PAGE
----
UI Design is not restricted to static display only. Motions helps designers improve user experience. The article “Motion in UX Design” explains why:
- It drives user’s attention and hints at what will happen if a user completes a click/gesture.
- It helps you orient users within the interface and provides guided focus between views.
- It provides a visual feedback.
Check out the very good examples as well!
Many startups fail, and now there is a study showing why they fail. Interestingly, I see two reasons on top:
- Business model not viable
- Money issues
The money issues are of diverse nature, though money seems to play a major role when startups fail. It is more of a concern, though, that the business model is a major reason for failure, because that could have been anticipated beforehand in most cases.
Read the full analysis here.
Last week, I linked a very good post about how to say NO to a feature request. But then, when should you say YES to a feature request? There are a couple of questions to answer:
- Does it fit your vision?
- Will it still matter in 5 years?
- Will everyone benefit from it?
- Will it improve, complement or innovate on the existing workflow?
- Does it grow the business?
- Will it generate new meaningful engagement?
- If it succeeds, can we support & afford it?
- Can we design it so that reward is greater than effort?
- Can we do it well?
- Can we scope it well?
I especially like to way to look on long-term cost.
Obviously, it is not feasible to develop every single feature request people have. There are various reasons to say NO most of the time, and this article give good advice on how to argue with requesters. I highly recommend it.
Designing complex products requires more thought than designing simple products, obviously. Here are some insights on what to focus on. The list is certainly open for additions, but it focuses on some important points. It is definitely worth a read.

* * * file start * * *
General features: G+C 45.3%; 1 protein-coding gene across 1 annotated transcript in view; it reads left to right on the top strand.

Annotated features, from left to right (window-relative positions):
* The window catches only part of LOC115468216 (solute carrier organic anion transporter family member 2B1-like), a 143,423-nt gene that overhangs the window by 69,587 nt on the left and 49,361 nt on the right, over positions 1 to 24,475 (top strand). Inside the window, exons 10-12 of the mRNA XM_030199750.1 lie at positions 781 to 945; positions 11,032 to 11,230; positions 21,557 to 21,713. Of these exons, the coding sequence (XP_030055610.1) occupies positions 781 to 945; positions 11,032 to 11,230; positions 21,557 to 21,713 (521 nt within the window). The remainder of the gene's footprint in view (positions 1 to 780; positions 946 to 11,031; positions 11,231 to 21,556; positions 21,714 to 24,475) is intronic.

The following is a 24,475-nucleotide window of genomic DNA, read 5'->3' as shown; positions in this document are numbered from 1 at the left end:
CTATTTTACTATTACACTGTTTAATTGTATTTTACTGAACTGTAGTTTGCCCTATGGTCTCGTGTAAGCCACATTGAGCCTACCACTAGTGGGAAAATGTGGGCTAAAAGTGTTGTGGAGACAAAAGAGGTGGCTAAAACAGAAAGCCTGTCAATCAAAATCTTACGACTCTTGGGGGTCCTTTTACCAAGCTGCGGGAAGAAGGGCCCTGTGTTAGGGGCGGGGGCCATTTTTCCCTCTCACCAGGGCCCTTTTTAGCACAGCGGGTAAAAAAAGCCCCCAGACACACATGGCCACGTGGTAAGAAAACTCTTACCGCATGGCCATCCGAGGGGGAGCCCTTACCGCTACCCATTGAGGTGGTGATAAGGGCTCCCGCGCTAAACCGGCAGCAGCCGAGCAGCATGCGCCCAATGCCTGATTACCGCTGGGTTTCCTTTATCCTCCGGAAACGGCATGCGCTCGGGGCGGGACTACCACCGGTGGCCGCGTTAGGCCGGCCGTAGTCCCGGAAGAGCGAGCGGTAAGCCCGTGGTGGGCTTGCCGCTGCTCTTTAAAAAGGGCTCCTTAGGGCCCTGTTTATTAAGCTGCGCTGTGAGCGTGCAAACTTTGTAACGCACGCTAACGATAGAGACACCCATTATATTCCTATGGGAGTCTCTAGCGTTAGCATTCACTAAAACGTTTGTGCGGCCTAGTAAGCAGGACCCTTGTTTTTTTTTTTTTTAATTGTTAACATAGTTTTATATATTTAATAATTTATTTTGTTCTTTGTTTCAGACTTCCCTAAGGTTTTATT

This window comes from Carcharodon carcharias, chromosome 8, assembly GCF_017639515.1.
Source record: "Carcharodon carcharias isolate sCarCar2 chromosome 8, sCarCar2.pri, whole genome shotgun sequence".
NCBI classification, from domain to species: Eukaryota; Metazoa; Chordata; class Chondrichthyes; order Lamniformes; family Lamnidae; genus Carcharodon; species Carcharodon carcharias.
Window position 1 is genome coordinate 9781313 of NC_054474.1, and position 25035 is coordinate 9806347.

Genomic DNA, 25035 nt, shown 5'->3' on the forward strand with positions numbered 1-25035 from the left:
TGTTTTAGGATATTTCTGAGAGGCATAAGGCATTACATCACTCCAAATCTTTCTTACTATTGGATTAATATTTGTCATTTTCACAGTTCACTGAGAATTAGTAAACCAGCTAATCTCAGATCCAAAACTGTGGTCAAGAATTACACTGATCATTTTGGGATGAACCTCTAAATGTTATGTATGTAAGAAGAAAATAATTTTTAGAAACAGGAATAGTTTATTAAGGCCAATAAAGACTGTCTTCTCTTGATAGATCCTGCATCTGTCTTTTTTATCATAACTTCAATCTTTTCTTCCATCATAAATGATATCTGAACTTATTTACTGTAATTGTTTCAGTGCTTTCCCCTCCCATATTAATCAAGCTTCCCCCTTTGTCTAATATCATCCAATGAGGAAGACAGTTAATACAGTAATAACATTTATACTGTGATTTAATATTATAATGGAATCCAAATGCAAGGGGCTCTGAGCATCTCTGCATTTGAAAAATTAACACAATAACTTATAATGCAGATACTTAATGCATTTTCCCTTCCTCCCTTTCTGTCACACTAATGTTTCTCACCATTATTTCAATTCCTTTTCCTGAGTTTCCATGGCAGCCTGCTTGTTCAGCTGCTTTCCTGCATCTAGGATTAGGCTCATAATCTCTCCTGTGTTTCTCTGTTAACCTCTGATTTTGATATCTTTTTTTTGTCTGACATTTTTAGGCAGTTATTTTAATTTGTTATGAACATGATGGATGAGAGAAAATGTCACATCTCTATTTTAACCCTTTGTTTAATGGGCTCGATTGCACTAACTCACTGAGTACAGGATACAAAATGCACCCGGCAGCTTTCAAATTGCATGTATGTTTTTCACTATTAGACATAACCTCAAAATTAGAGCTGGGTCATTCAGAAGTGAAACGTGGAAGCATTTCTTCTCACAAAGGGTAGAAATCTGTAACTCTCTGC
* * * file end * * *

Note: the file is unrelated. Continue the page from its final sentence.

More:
Donny Reynolds points out that apps on mobile phones have two major drawback: discoverability and delivery. Both aspects are possible setbacks to individual apps’ success and to the platform’s success as a whole.
The proposed solution is to provide streamed apps on demand.
But wait – isn’t that websites?
There has been a discussion about whether to hire product managers that have product management experience or to hire product managers that explicitly do not have this experience. This article highlights the arguments in favour of PM experience:
Good (great) product managers bring a critical mix of technical talent, business insight and market/customer/user insight
Even startups have product experience, even if there is no dedicated PM role
Subject matter experts have no PM skills
Product management is harder than you might think
“A weekend at the dude ranch doesn’t make you a cowboy.”
Yerrie Kim speaks about how to act as a product manager in the early stage of product development and how to act in the growth stage of product development. She highlights the dimensions Technology, Customers and Team.
There is pretty much insight in the speech, but the difficult thing would be to realise when to move on from early phase to growth phase. This is not a sudden change but rather an evolution.
Ken Norton is well-known in the product management scene, and this slide deck summarizes nearly everything there is to know about software product management. A must-read for every new product manager and also for most PM veterans.
Leading Cross-functional Teams
I recently wrote about product managers for enterprise product. Now it’s time to write about product managers IN an enterprise.
Things are pretty different in large enterprises compared to fast and small start-ups. You need to be patient, accept a much higher grade of complexity, and do some other things, as explained in the article Product Management Career Resilience.